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Cloud data protection subs for traditional backup at law firm

Gray Plant Mooty needed a better backup and disaster recovery plan. The law firm switched to cloud data protection from Acronis.

Law firm Gray Plant Mooty (GPM) figured it was a good time to test backup and disaster recovery in the cloud when...

its EMC Avamar backup system reached its end of life. Last year, the company transitioned to nScaled/Acronis cloud data protection.

The law firm, which is over 100 years old, had used two disk-based EMC Avamar systems and Quantum Scalar tape systems for backup and archiving. The Minneapolis-based firm's business-critical applications included Microsoft Exchange, customer relationship management, and applications for billing and litigation support.

"Our data grew, so the backup to tape became complex and cumbersome," said Steve Nardini, the firm's IT support specialist. "A few years ago, we realized it would take a long time to restore data [if a disaster hit]. We needed to find a good disaster recovery solution, not just backup. We looked at colocations, but that came with a huge price tag. We got sticker shock."

Nardini said GPM needed a service that offered a better recovery point objective and recovery time objective for backup and disaster recovery. The firm looked at nScaled, Inc. before it was acquired by Acronis International GmbH in September last year, and decided to do a proof-of-concept test.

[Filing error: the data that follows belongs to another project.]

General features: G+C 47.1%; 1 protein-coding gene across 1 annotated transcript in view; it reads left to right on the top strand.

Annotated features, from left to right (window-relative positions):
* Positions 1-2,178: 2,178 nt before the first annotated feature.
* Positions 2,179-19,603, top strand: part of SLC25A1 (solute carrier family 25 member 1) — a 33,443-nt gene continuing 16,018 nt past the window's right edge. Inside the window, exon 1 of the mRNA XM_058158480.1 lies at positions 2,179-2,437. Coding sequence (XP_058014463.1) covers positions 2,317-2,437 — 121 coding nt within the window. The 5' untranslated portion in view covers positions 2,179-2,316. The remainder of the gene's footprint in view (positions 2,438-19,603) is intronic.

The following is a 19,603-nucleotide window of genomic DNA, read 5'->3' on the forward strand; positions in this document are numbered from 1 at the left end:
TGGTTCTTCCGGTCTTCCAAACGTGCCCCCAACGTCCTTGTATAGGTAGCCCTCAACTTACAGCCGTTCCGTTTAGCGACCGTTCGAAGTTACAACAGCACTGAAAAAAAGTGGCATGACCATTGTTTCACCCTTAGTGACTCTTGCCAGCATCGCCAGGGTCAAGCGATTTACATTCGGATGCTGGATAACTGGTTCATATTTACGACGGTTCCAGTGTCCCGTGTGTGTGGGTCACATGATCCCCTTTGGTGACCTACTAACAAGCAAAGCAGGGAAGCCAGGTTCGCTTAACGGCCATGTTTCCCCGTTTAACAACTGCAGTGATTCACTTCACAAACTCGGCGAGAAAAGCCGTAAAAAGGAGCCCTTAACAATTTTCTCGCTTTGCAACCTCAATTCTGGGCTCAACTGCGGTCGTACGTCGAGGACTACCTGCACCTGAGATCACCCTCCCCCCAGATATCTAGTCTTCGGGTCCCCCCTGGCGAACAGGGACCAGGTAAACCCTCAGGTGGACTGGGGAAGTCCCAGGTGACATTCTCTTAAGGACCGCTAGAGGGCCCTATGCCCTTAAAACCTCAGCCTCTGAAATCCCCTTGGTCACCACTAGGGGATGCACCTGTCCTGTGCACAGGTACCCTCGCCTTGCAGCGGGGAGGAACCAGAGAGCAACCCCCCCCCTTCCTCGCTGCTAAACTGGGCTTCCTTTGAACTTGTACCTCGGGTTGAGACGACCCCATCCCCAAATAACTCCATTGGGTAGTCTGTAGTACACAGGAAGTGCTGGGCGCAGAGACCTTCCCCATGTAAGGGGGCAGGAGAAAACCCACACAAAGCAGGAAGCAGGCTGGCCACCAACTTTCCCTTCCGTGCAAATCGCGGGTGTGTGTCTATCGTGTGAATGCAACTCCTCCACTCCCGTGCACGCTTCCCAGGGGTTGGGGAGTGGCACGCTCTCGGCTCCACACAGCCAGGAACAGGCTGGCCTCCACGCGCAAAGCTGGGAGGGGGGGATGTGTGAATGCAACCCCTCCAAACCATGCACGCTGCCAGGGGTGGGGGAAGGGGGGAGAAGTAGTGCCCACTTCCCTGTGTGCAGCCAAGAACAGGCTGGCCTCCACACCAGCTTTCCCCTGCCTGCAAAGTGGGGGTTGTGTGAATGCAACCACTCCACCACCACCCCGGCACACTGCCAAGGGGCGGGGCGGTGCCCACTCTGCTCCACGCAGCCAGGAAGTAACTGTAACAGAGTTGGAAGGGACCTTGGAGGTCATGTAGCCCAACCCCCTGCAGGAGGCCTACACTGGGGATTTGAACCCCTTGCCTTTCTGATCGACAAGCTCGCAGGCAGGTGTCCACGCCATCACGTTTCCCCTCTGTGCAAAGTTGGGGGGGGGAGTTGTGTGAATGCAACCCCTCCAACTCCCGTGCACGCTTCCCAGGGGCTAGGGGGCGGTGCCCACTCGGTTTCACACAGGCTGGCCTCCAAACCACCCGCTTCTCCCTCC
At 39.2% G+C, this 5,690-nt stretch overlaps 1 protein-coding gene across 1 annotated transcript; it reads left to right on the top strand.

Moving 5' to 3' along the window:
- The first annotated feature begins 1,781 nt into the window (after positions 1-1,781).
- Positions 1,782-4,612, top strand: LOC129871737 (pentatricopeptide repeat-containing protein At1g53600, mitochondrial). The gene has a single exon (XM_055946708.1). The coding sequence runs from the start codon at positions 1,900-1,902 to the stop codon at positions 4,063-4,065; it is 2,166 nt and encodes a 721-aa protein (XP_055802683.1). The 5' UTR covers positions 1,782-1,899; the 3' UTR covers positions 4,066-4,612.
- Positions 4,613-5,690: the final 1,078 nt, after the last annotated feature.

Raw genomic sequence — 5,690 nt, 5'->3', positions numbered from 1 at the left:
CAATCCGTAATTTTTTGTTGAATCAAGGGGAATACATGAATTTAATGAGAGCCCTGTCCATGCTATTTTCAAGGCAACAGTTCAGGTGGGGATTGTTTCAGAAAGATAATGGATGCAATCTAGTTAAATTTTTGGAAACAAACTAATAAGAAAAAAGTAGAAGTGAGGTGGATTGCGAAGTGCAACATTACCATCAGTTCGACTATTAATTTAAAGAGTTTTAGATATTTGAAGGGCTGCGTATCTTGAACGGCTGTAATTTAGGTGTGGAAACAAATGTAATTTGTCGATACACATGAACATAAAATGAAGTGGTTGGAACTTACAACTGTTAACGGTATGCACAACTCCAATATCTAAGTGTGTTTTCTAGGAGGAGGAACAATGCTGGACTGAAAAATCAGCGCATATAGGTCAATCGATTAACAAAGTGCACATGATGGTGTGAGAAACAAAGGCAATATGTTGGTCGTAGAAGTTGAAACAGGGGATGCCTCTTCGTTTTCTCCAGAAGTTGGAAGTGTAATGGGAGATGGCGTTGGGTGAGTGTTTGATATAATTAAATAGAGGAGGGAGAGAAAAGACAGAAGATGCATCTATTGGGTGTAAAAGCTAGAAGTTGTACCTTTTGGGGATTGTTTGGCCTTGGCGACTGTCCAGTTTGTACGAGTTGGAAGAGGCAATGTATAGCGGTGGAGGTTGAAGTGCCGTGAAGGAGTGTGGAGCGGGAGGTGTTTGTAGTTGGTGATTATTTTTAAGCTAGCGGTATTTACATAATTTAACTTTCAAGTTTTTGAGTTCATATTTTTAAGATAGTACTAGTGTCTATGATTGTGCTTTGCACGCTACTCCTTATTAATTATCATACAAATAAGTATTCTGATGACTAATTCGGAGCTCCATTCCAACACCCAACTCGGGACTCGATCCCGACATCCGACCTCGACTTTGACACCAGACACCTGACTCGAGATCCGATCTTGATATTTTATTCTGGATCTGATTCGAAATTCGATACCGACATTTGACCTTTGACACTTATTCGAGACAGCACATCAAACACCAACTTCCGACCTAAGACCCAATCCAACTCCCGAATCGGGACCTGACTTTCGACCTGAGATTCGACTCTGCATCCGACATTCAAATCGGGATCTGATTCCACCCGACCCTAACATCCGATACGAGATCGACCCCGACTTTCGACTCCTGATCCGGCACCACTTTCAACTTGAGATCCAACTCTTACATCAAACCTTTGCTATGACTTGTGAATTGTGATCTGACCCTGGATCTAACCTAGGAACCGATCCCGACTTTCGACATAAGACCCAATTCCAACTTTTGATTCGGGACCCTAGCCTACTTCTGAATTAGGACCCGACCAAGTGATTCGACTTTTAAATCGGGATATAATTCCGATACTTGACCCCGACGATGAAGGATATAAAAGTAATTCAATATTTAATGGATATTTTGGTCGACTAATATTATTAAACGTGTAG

For the cloud data protection system, nScaled installed snapshot software on an appliance connected to five VMware ESXi servers that managed 20 virtual servers and GPM tested tier-one applications.

"They promised they could get it up and going a lot faster," Nardini said. "I was skeptical. It was like, 'Yeah, sure. Let's see.' We decided to do a pilot and then see where it would go."

For the cloud data protection system, nScaled installed snapshot software on an appliance connected to five VMware ESXi servers that managed 20 virtual servers and GPM tested tier-one applications.

A virtual private network connection was configured between the Minneapolis headquarters and Ashburn, Texas. Continuous data snapshots were stored on the appliance and then replicated to the cloud.

"A failover and failback to the cloud was done," Nardini said. "The users didn't know the difference, and the failover and failback test was proof that was going to work. So, a decision was made a year ago that we would implement nScaled for the entire infrastructure. Our tapes were old and the Avamar was at the end of the support contract.

"We thought, 'Why would we duplicate this data and do it with two or three systems when we have it with nScaled?' I destroyed all the tapes a year ago and shut down Avamar."

GPM's infrastructure has since grown to 110 virtual servers from the initial 20 in the proof-of-concept test.

Acronis acquired nScaled last September to supplement its backup capabilities with a disaster recovery as a service (DRaaS). Acronis added its backup technology to the nScaled DRaaS.

"To me, the transition was seamless," Nardini said of the new cloud data protection. "It was invisible to me from the customer side."

Next Steps

Learn about the costs of the cloud vs. in-house DR

Cloud providers improve in disaster recovery

DR in the cloud still an emerging technology

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